It’s an oft-quoted piece of writing advice to write what you know, but it’s as oft-flouted as it is quoted. After all, if writers stuck to it religiously, there could be no fiction at all, and certainly no fantasy, historical fiction or sci-fi.

The best writers draw on their own experiences, mixing them with research and good old-fashioned imagination. Emotions, for example, are extremely transferable and to some extent scalable. I’ve experienced the fear of hearing strange noises in the house or of seeing a suspicious-looking character walking towards me on a dark street, so it’s escalation rather than invention, to imagine how I, or my characters, would react if those fears turned out to be real, or to other frightening circumstances. If grief can be measured (as with love, I’m not persuaded it’s a ratio scale), I have been fortunate only to experience milder forms – for pets, grandparents and not-incredibly-close friends. But I know enough of it from both inside and outside to conjure some of the emotion that loss causes into my characters. It works like empathy – I can’t imagine how it feels to lose one’s partner, child or parent, but I can begin to, and that is why my heart goes out to friends, family and even strangers who have.

Emotions aren’t the only place where writers mix experience and imagination. We do it in every scene and virtually every sentence, as we craft a story which we want to ring true. Like watching a singer miming, readers pick up on inconsistencies in stories almost subconsciously. You can’t always point to the problem, but you know it doesn’t ring true.

to me, that’s one reason that writing realism can be harder than fantasy. If I write about a dwarf speaking to an elf, fantasy fans may say that my dwarf is not accurately portrayed, but what they are really saying is that my vision of dwarves doesn’t match that of Tolkien, or some other master of the fantasy cannon. Although I might be wise to follow the crowd (or to create  anew name for the race I’m creating from scratch), I cannot be “wrong” because I am creating something out of nothing. But if I write about two plumbers, discussing the nature of a problem in the pipework, I’d better be sure I’ve done my background reading, because plumbers and their wives / mothers / assistants / apprentices everywhere will pick me up right away if I muddle caulking with grout.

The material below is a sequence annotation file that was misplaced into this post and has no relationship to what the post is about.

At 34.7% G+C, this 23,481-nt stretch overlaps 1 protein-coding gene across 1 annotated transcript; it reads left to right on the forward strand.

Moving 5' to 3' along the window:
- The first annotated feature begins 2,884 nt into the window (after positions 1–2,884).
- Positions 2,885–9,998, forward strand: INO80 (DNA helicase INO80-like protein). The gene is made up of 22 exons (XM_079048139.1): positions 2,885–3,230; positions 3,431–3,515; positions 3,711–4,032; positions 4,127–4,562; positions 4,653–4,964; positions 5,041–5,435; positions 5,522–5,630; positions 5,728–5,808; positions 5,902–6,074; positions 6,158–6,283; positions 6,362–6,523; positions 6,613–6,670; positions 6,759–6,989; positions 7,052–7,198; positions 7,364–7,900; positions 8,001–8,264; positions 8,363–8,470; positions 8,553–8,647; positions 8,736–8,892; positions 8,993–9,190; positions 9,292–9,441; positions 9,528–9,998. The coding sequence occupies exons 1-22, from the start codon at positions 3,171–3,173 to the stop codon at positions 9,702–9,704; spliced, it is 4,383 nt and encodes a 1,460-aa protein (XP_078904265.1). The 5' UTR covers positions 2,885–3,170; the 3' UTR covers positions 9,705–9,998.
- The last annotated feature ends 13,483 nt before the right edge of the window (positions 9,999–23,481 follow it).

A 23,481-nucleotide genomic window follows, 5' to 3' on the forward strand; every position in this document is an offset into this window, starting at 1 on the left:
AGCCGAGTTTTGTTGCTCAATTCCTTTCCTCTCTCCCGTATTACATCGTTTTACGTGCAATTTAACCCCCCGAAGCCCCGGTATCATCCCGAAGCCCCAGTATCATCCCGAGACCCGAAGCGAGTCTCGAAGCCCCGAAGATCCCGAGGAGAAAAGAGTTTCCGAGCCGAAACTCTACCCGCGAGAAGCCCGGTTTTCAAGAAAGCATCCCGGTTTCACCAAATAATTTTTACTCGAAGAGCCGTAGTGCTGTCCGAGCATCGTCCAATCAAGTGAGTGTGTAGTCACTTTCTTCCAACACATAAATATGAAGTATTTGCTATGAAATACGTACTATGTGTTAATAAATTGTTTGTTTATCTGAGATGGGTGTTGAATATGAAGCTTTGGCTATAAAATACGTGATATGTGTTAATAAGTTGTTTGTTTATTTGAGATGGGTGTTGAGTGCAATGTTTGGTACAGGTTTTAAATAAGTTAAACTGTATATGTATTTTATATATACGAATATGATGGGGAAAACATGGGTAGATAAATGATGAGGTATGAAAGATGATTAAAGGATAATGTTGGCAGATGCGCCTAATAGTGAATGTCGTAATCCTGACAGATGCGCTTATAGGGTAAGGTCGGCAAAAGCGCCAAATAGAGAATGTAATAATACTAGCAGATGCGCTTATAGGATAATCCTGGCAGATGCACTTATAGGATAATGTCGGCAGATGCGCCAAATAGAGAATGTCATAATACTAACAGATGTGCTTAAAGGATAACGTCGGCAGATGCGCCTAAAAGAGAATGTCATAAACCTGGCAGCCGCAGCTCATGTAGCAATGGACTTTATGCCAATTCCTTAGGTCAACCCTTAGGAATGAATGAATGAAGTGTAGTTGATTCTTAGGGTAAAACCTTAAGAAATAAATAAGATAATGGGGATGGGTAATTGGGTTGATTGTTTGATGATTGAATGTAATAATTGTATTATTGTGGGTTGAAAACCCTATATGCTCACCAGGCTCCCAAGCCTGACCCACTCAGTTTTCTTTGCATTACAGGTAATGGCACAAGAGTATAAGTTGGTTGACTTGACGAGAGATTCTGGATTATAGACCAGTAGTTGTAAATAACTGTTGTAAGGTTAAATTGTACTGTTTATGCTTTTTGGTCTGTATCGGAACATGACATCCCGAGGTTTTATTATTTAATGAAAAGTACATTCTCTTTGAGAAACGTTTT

All of which is probably why a lot of writers pick a career and stick to it (Crime writers cling to detectives, John Grisham churns out lawyers…) or avoid involving careers as far as possible (who knows or cares what the majority of Stephen King’s characters do to earn their crust?). We also tend to choose a genre and a time period, whether that’s our own (Jane Austen, Jodi Picoult…) or a particular one we’ve researched endlessly (Catherine Cookson, Philippa Gregory).